Focus the binocular using the left eye (close right eye), then using right eye (left eye now closed), rotate the right eyepiece to focus with the right eye. Once both eyes have been carefully focused so the object is sharp and clear, the Diopter Scale allows you to take note of the setting for later easy resetting back to your vision requirements when sharing the binocular with someone else.
Although there is a white "alignment dot" on the static lens focuser, the raised Plus, Minus and Zero marks on the rubberised eyecup are very difficult to see in the dark even with a torch.
One of the first things I pointed the binos at was Jupiter. At 20x magnification Jupiter is clearly a disc, and its bands can not really be made out due to its brightness, whereas my XT10i telescope provides sufficient magnification to view the planet details properly. However what the binos offer that you don't appreciate as much in the scope is to enable you to see the planet in its "wide-field" context with its moons orbiting, and the surrounding background starfield. Now that is something else.
The view thru the binos is wonderfully clear and bright, and with both eyes being used (instead of just one as with the telescope eyepiece), there is almost a 3-dimensional feel to the image. I really got a sense of the stars being distant, while Jupiter and its moons felt like they were suspended in mid-field. Quite stunning.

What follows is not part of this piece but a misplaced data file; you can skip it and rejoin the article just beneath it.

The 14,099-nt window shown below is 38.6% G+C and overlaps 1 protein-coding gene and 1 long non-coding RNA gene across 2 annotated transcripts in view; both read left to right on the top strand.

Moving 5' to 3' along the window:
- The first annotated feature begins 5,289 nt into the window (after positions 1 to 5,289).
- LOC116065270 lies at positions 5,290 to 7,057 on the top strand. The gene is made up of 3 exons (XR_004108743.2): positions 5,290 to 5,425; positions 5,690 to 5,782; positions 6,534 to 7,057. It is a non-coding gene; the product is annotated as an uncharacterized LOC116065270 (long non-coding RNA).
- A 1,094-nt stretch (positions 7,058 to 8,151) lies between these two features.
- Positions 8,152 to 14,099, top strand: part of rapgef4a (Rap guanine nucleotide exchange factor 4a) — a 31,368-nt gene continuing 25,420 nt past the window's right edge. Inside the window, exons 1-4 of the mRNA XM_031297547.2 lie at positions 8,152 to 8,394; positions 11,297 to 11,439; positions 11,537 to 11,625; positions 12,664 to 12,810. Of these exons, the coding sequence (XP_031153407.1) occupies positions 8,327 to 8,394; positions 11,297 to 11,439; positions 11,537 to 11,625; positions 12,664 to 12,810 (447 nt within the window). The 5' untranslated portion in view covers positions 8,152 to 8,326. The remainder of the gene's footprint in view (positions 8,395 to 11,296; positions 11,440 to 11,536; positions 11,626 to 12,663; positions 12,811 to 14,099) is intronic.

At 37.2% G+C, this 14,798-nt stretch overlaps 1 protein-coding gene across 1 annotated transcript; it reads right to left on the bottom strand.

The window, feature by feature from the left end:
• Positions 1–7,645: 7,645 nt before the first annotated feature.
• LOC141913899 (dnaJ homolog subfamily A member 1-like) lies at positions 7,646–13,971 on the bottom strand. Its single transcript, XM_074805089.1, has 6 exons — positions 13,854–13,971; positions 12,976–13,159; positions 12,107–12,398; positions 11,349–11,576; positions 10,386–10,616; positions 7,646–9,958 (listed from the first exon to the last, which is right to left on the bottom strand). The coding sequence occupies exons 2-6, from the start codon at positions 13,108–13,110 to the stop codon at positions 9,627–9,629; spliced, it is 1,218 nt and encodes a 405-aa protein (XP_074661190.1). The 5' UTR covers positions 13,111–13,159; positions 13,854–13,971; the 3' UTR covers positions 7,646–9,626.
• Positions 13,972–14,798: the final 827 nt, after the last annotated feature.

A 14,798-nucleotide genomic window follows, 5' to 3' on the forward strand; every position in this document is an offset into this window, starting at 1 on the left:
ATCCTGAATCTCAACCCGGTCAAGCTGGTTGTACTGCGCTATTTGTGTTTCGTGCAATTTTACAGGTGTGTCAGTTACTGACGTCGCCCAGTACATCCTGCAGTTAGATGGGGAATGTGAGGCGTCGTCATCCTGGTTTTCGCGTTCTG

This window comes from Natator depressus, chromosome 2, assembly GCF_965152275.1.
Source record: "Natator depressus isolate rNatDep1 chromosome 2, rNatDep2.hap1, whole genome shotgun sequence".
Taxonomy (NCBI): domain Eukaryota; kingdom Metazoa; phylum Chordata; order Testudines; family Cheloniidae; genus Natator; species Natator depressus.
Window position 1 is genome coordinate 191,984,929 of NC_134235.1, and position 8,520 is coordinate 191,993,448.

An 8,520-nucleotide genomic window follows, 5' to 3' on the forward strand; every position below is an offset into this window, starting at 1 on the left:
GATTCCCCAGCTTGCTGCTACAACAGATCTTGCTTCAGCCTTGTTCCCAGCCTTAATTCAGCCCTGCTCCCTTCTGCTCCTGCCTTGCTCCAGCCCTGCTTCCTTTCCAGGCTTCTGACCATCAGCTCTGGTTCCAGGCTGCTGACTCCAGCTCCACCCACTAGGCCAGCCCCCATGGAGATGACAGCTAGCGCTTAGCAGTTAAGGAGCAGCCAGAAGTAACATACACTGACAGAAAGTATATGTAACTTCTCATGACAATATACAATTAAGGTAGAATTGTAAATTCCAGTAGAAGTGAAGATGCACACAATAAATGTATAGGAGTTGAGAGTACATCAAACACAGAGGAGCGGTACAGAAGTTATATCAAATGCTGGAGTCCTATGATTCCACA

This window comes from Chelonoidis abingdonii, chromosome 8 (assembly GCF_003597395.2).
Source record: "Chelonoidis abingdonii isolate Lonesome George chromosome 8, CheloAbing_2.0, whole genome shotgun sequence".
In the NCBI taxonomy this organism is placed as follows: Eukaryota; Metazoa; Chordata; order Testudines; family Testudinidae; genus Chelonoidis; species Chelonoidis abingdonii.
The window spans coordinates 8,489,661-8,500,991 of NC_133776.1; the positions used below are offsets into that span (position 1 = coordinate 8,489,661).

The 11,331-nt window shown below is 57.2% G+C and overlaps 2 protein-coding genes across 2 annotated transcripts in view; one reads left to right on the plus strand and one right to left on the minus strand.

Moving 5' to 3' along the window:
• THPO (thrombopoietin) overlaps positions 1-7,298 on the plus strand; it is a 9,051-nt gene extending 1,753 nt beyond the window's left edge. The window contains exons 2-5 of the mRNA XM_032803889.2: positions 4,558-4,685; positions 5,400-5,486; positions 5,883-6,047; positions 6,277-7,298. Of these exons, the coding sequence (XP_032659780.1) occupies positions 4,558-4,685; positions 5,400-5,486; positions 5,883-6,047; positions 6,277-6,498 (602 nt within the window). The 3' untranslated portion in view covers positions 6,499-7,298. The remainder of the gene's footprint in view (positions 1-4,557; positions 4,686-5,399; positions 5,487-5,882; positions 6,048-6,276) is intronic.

Detail on the Moon is very good, with craters at the terminator being clearly visible. The 3.2° field of view provides a very nice wide view, and the Moon occupies just over a third of the field of view.
80mm Aperture Objective Lenses
Next I pointed the binos more overhead and into the gems in the region of Cassiopeia, where the stars were beautiful bright sharp points of light, and I appreciated just how much the extra magnification and the larger 80mm aperture of the objective lenses really pulled in so much more light than my 10x50's and provided an awesome view of the Milky Way. Again the view felt almost 3-D and was very immersive.
The objective lenses have large individual and quite substantial rubber dustcaps which push fit onto the lenses very snugly, and have a lip which actually soft-snaps into place so preventing the dustcap from falling off. A reassuring amount of force is required to remove or fit the dustcaps.
The IPD Scale (Inter Pupillary Distance) has 3 dots which can be used to note the position of the scale once you have found your desired setting to obtain a single circle field of view through both eyes. Again this adjustment is also very stiff, but likewise if you are the main or only user of the binos, you won't want this adjustment to change easily.
There appears to be fine internal-baffling to reduce reflections; the interior of the objective lens tubes is painted matt black, and appears to have fine ridging, machined into the metal along the entire length of the tube. On the few occasions I have used the binos to view the Moon there has been no obvious internal reflections.
BaK-4 Glass Porro Prisms